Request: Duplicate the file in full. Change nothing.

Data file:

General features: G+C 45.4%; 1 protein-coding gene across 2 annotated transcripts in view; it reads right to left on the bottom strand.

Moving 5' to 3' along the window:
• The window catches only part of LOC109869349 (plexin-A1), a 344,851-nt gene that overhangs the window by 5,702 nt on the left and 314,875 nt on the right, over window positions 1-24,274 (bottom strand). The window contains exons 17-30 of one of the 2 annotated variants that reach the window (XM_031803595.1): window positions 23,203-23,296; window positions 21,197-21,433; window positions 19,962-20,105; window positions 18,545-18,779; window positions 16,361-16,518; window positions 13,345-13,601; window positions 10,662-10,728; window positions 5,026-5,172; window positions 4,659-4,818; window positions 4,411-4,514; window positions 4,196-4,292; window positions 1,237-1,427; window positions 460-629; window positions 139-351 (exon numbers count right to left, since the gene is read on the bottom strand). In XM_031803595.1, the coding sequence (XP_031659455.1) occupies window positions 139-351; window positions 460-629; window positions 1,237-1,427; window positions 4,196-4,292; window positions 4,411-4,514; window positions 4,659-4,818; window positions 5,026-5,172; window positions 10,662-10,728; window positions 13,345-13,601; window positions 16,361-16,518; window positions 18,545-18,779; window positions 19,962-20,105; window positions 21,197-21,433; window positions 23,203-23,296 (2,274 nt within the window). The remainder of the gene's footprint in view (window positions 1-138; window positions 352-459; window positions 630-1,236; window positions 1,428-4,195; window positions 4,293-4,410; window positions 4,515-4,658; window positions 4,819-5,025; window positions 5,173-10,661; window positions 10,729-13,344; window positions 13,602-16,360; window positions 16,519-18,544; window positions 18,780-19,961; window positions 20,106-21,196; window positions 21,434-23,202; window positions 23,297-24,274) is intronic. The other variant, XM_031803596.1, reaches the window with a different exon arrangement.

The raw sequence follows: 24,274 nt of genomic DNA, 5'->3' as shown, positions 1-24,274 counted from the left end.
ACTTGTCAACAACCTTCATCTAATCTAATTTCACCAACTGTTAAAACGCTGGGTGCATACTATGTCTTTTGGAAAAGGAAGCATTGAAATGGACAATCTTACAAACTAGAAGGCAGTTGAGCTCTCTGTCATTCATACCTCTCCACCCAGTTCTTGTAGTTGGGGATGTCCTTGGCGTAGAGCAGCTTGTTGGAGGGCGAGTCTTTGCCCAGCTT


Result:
General features: G+C 45.4%; 1 protein-coding gene across 2 annotated transcripts in view; it reads right to left on the bottom strand.

Moving 5' to 3' along the window:
• The window catches only part of LOC109869349 (plexin-A1), a 344,851-nt gene that overhangs the window by 5,702 nt on the left and 314,875 nt on the right, over window positions 1-24,274 (bottom strand). The window contains exons 17-30 of one of the 2 annotated variants that reach the window (XM_031803595.1): window positions 23,203-23,296; window positions 21,197-21,433; window positions 19,962-20,105; window positions 18,545-18,779; window positions 16,361-16,518; window positions 13,345-13,601; window positions 10,662-10,728; window positions 5,026-5,172; window positions 4,659-4,818; window positions 4,411-4,514; window positions 4,196-4,292; window positions 1,237-1,427; window positions 460-629; window positions 139-351 (exon numbers count right to left, since the gene is read on the bottom strand). In XM_031803595.1, the coding sequence (XP_031659455.1) occupies window positions 139-351; window positions 460-629; window positions 1,237-1,427; window positions 4,196-4,292; window positions 4,411-4,514; window positions 4,659-4,818; window positions 5,026-5,172; window positions 10,662-10,728; window positions 13,345-13,601; window positions 16,361-16,518; window positions 18,545-18,779; window positions 19,962-20,105; window positions 21,197-21,433; window positions 23,203-23,296 (2,274 nt within the window). The remainder of the gene's footprint in view (window positions 1-138; window positions 352-459; window positions 630-1,236; window positions 1,428-4,195; window positions 4,293-4,410; window positions 4,515-4,658; window positions 4,819-5,025; window positions 5,173-10,661; window positions 10,729-13,344; window positions 13,602-16,360; window positions 16,519-18,544; window positions 18,780-19,961; window positions 20,106-21,196; window positions 21,434-23,202; window positions 23,297-24,274) is intronic. The other variant, XM_031803596.1, reaches the window with a different exon arrangement.

The raw sequence follows: 24,274 nt of genomic DNA, 5'->3' as shown, positions 1-24,274 counted from the left end.
ACTTGTCAACAACCTTCATCTAATCTAATTTCACCAACTGTTAAAACGCTGGGTGCATACTATGTCTTTTGGAAAAGGAAGCATTGAAATGGACAATCTTACAAACTAGAAGGCAGTTGAGCTCTCTGTCATTCATACCTCTCCACCCAGTTCTTGTAGTTGGGGATGTCCTTGGCGTAGAGCAGCTTGTTGGAGGGCGAGTCTTTGCCCAGCTT